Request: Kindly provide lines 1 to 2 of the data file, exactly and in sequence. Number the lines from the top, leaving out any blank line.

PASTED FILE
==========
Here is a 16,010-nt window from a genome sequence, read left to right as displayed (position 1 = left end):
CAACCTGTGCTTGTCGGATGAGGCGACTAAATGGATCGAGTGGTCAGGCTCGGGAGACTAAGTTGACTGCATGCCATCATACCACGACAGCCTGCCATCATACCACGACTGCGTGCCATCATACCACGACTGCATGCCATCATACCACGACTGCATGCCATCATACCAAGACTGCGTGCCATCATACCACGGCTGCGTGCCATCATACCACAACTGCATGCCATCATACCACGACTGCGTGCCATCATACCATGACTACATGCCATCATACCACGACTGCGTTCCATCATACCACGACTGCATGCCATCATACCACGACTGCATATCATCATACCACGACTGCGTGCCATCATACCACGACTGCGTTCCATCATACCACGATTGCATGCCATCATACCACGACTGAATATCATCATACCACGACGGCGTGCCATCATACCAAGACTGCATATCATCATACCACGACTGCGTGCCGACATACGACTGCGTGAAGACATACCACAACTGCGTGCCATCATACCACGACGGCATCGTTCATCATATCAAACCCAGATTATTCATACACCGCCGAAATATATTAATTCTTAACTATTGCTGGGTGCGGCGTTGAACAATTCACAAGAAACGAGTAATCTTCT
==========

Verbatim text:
Here is a 16,010-nt window from a genome sequence, read left to right as displayed (position 1 = left end):
CAACCTGTGCTTGTCGGATGAGGCGACTAAATGGATCGAGTGGTCAGGCTCGGGAGACTAAGTTGACTGCATGCCATCATACCACGACAGCCTGCCATCATACCACGACTGCGTGCCATCATACCACGACTGCATGCCATCATACCACGACTGCATGCCATCATACCAAGACTGCGTGCCATCATACCACGGCTGCGTGCCATCATACCACAACTGCATGCCATCATACCACGACTGCGTGCCATCATACCATGACTACATGCCATCATACCACGACTGCGTTCCATCATACCACGACTGCATGCCATCATACCACGACTGCATATCATCATACCACGACTGCGTGCCATCATACCACGACTGCGTTCCATCATACCACGATTGCATGCCATCATACCACGACTGAATATCATCATACCACGACGGCGTGCCATCATACCAAGACTGCATATCATCATACCACGACTGCGTGCCGACATACGACTGCGTGAAGACATACCACAACTGCGTGCCATCATACCACGACGGCATCGTTCATCATATCAAACCCAGATTATTCATACACCGCCGAAATATATTAATTCTTAACTATTGCTGGGTGCGGCGTTGAACAATTCACAAGAAACGAGTAATCTTCT